The Renewable & Low Carbon Energy website for agricultural and rural communities

Sales of Electric vehicles continue to rise

Case Studies

One in three new cars sold in December 2022 were electric, according to data released by New AutoMotive, the non-profit organisation dedicated to the acceleration of the UK’s transition to electric vehicles. 

The data from New AutoMotive’s Electric Car Count (ECC) also showed that there was a 38% increase in the number of battery electric vehicles (BEV) sold in 2022 compared with 2021, with petrol’s share of the market dropping below 40% (in December) for the fist time since 2010.

The figures highlight that even though the new car market in the UK shrank by 3% in 2022, due to many factors including the cost of living and energy crisis, the demand for electric vehicles continued to grow, with 250,407 BEVs registered, compared to 181,062 in 2021. Diesel and petrol’s share of the market continues to shrink, and the share of hybrids shows signs of peaking, with a very modest 3% increase year on year.

Tesla continue to dominate sales, despite controversies and the dip in the company’s share price, with the company recording their highest ever market share in a single month in December, being responsible for just under 40% of all new electric car sales in the UK. VW, BMW and Renault claimed the following 3 spots in the chart, recording market shares of nearly 9%, 7.5% and 6% respectively.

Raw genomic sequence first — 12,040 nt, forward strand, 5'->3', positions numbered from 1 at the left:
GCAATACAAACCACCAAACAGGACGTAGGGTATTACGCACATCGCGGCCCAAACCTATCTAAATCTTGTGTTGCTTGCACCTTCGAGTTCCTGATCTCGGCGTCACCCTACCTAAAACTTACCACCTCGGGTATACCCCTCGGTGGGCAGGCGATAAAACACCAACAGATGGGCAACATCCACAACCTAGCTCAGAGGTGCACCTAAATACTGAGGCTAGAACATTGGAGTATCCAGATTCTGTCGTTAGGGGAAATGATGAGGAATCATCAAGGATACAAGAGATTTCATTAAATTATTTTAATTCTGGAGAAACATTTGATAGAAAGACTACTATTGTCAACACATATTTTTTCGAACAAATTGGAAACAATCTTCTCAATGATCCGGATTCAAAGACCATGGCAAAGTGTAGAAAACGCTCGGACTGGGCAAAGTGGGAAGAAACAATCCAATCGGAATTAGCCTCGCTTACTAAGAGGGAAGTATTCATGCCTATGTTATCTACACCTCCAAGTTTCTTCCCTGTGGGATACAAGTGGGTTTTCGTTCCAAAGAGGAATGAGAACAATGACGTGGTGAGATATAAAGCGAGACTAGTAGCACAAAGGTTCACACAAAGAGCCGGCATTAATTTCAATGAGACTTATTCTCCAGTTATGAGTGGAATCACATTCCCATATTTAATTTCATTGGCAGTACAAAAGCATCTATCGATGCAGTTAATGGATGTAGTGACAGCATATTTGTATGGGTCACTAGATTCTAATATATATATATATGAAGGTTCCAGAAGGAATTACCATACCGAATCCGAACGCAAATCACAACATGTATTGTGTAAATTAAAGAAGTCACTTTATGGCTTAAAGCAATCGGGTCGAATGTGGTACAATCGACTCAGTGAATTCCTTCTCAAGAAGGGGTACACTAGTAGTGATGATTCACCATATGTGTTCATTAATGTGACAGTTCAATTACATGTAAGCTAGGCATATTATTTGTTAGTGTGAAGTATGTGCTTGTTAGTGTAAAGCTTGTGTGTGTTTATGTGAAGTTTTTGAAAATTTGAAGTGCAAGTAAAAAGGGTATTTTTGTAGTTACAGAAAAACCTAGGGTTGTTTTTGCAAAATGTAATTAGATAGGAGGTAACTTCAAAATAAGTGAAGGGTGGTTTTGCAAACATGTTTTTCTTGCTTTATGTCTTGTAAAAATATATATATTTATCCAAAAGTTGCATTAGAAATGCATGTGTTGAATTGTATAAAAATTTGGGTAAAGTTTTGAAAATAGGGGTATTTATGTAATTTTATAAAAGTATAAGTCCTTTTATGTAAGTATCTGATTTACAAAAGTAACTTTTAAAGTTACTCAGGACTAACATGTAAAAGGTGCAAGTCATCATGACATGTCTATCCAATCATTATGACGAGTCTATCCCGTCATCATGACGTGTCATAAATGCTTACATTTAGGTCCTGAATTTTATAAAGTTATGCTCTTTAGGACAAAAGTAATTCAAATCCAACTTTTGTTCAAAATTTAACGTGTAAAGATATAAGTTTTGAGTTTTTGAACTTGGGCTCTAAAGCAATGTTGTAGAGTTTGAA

Ben Nelmes, Chief Executive Officer at New Automotive, says:

“December’s figures are seriously impressive. This is the result of years of government support through consumer and fiscal incentives, as well as a clear long-term ambition to end sales of fossil-fuelled cars by 2035.”

“As the government winds up grants and incentives for electric vehicles, it needs to be careful that these impressive numbers are not just a flash in the pan. Electric car registrations can go down as well as up. Ministers should enshrine their 2035 ambition in law by introducing a California-style Zero Emissions Vehicle (ZEV) mandate, which provides the market with clarity about the UK’s journey to cleaner road transport.”

“Delays to the UK’s plans to introduce a zero emissions vehicle mandate risk undermining the case for investment in gigafactories and charging infrastructure. A strong ZEV mandate will bring forward running cost savings for consumers that dwarf debates about fuel duty rates. Consumers have shown that they are ready to pass on petrol and embrace electric; now is the time for the government to show that it is on their side by setting ambitious targets that enable more people to access the benefits of going electric.”

Related

Latest in Advice & Opportunities